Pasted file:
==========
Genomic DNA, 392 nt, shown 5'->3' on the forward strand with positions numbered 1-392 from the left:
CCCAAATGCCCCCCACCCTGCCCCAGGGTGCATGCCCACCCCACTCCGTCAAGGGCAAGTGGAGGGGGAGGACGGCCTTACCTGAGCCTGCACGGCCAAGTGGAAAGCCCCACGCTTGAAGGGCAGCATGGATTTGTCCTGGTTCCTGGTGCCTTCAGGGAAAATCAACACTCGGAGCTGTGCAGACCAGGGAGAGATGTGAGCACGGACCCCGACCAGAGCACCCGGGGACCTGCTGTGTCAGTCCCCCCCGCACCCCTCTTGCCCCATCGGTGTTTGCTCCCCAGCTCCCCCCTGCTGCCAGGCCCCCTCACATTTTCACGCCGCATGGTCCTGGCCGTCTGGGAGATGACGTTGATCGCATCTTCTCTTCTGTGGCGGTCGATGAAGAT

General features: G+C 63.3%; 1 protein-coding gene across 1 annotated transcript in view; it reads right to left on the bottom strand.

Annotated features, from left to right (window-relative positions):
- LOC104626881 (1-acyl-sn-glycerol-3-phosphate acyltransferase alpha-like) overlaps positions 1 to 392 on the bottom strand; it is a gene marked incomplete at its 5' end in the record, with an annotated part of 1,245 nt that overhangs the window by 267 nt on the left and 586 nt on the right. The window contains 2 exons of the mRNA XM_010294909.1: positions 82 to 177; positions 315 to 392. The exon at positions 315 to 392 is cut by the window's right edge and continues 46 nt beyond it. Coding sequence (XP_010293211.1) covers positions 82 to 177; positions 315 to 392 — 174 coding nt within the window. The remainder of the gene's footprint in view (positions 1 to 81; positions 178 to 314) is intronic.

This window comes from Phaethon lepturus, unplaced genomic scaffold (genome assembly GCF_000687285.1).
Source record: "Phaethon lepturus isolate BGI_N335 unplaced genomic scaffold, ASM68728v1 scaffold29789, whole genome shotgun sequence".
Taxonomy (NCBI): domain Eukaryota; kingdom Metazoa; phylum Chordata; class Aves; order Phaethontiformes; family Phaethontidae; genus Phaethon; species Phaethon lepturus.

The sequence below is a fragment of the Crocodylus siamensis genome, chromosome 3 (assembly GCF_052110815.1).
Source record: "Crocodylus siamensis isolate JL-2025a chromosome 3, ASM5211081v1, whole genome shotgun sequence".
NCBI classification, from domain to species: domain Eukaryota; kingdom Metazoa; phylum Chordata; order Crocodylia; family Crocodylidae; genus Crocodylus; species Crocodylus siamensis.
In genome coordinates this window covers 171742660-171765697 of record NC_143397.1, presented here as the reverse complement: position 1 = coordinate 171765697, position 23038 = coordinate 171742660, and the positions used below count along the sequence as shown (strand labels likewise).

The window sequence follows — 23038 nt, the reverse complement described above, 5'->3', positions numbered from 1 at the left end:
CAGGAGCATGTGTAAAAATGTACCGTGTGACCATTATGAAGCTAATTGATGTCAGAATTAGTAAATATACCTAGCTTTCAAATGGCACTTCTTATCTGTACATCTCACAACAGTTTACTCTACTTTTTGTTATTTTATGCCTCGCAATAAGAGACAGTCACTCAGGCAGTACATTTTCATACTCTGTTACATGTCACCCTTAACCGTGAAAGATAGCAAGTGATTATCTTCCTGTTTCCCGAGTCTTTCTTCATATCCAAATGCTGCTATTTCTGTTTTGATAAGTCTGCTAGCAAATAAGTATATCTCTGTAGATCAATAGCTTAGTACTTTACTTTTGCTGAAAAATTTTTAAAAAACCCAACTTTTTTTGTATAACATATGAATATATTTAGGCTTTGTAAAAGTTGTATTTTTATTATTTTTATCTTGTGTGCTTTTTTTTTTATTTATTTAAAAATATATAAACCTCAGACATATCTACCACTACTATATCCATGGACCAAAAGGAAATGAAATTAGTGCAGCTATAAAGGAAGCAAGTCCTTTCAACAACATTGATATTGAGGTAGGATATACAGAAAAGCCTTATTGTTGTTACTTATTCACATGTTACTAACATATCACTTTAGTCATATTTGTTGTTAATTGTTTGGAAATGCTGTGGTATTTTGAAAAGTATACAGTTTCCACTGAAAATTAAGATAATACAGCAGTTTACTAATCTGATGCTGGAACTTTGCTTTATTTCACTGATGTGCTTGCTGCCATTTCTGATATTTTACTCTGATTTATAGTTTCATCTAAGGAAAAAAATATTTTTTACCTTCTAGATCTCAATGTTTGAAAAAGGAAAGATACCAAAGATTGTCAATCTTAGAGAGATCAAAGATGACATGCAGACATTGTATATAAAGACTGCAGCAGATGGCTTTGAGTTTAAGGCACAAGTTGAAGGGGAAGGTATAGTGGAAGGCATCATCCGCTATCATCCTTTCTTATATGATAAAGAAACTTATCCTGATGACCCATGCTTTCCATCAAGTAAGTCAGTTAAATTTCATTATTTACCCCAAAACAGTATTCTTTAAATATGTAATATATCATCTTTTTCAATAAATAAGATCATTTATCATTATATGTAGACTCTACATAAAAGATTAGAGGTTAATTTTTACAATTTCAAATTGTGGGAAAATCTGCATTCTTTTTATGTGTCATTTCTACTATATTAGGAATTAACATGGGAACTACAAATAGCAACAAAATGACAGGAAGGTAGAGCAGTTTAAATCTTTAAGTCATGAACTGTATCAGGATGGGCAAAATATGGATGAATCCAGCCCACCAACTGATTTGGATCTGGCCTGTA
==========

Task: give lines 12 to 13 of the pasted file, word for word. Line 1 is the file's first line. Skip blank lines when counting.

In genome coordinates this window covers 171742660-171765697 of record NC_143397.1, presented here as the reverse complement: position 1 = coordinate 171765697, position 23038 = coordinate 171742660, and the positions used below count along the sequence as shown (strand labels likewise).

The window sequence follows — 23038 nt, the reverse complement described above, 5'->3', positions numbered from 1 at the left end: